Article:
If you are using beliefs to justify inequality? Then maybe you should check your beliefs. Because this is an old song and most of us are tired of hearing the tune. There was a time when beliefs were used as justification for unequal and in-humane and degrading treatment of black people in our country. Looking back I think we can all agree that it was a perversion of the beliefs that were held up as testimony. I think we can all agree that the beliefs that were co-opted and intertwined with vitriol were being abused and used as a cover for fear and hate.
Using beliefs to take away rights? Using beliefs to make a group of people less than? That’s ideology cloaked in fear and hate’s clothing. And it has the faint smell of disingenuousness. Don’t hide behind the safe and untouchable veil of your beliefs. Own your actions. Don’t pass the buck or the blame on to something you claim you hold sacred.
Here’s a little of what I believe.
I believe that equality is equality is equality.
No prerequisites. No conditions. No parameters.
I believe that compassion and caring and empathy for people who are not like you is one of the most important elements of our character.
I believe that actions speak louder than beliefs.
It’s really not that complicated.
I believe the loving people in this world far outnumber the fearful and hateful people.
I think most of us want to live peacefully and harmoniously with our brothers and sisters who are just trying to make it in this harsh world.
I do not buy into the politicization of beliefs. The co-opting and the twisting of ideals. The cult of fear and judgement.
If you look upon everyone who is different from you with contempt and fear and condemnation? Then you are going to be spending a lot more time in a dark place my friend. Because our world is becoming smaller. We are connected and exposed in ways never before possible. Thanks to our digital age, we hear from and see and meet people from all over.
Along with this connectedness comes lots of new. New ideas, new lifestyles, new perspectives, new experiences. There’s no turning back from the world we now inhabit, one that is becoming increasingly… one. So maybe now is a good time to open our minds and open our hearts. To accept all the differences that come with living amongst other people.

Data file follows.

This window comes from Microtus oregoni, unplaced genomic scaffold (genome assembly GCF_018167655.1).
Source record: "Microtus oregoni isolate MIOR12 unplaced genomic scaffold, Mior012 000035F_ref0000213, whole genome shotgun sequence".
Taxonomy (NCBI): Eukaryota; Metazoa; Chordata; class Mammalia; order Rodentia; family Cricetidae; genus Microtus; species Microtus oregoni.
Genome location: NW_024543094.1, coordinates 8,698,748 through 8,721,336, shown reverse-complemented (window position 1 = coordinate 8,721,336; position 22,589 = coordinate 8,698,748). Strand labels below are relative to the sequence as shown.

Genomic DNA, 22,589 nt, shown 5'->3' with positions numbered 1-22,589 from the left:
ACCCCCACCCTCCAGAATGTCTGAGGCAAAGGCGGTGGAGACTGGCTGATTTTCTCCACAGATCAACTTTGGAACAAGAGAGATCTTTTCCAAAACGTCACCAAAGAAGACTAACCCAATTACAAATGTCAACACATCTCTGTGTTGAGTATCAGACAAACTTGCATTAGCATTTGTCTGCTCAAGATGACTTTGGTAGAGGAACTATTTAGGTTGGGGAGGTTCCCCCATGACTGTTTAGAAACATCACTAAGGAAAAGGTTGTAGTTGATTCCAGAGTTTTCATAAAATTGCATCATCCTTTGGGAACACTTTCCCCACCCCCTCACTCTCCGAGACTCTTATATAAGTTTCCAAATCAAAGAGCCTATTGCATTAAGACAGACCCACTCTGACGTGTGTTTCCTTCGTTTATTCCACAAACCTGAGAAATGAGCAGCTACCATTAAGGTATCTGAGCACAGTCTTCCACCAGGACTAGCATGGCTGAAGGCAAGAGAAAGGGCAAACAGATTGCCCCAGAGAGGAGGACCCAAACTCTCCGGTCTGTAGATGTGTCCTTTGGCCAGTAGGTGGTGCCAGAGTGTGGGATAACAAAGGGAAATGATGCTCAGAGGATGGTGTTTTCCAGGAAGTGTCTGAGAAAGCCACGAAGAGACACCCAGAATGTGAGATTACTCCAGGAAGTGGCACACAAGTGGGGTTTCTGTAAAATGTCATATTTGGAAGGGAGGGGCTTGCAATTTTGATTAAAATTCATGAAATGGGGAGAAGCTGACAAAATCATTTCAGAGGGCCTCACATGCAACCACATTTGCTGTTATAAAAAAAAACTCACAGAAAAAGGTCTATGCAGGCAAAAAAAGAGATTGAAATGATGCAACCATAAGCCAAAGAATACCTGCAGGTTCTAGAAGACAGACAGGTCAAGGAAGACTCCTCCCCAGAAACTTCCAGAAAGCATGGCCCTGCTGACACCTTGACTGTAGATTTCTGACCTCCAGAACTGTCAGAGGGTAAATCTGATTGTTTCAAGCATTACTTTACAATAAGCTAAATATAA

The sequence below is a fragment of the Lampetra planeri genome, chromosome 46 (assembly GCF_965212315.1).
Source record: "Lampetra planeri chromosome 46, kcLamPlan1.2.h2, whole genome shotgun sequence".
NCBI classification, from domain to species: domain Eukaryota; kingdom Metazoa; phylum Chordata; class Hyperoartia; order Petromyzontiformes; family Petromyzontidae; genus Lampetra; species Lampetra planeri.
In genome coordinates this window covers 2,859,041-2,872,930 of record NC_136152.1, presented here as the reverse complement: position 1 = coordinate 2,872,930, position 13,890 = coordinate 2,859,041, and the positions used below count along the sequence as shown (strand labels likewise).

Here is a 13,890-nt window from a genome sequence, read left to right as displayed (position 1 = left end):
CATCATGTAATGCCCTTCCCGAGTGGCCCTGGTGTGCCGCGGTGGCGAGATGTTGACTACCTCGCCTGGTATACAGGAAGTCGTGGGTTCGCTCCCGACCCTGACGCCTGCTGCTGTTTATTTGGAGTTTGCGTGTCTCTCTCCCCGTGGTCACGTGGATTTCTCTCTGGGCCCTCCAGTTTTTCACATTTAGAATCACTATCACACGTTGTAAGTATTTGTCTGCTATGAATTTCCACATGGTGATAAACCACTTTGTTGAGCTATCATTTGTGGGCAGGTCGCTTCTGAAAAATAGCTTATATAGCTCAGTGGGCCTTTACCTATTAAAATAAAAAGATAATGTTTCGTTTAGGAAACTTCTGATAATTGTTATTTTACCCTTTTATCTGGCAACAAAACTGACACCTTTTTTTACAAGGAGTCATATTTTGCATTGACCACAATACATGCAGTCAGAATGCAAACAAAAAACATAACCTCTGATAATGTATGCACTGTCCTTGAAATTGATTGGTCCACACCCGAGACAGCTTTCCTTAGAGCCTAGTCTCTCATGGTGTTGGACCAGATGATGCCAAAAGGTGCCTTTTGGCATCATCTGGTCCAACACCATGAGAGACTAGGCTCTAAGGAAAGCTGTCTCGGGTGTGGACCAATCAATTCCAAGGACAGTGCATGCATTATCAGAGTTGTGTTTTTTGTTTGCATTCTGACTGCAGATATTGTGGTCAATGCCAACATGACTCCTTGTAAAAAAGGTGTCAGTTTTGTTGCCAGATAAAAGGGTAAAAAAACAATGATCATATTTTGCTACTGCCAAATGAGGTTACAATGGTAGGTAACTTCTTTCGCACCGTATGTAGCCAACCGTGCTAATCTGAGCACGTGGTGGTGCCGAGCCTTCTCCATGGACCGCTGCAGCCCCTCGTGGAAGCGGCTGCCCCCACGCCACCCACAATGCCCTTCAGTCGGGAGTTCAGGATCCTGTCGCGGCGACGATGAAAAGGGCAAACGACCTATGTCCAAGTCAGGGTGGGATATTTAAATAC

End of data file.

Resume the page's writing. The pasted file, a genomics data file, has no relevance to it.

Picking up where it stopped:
Maybe now is a good time to embrace the differences and learn to adapt to our changing world. Maybe now is a good time to operate with an open mind. To realize that your way may not always be the best way. That change is not always bad.
Maybe now is the time to stop using your beliefs as a shield against all that you fear. Maybe now is the time to realize that your beliefs belong to you. No one can take them from you. The lifestyle of others does not impact or change your beliefs. If someone else’s way of living affects your beliefs? Maybe now is the time to check the shaky ground upon which your beliefs are tenuously perched.
Maybe you will find that your beliefs shouldn’t cause you to mistreat or discriminate.
Maybe you will come to the conclusion that no good ever comes from taking away rights.
Maybe you’ll see that it’s not even about your beliefs.
It’s about your actions.
Maybe you’ll realize that it’s time to leave beliefs out of the equation.
Maybe we’ll all be better off for it.
** Author’s Note: This is a post I wrote last year in response to Indiana’s Religious Freedom Law. I am re-posting it today given the recent legislative actions in Georgia and North Carolina. If you would like to make your voice heard, use the hashtag #WeAreNotThis on Twitter and Facebook (hashtags and social media have proven very effective in raising awareness and enacting change.) If you are still concerned about Transgender people using the same restroom as you, please read these articles and learn more about what the NC law entails and what it is to be transgender.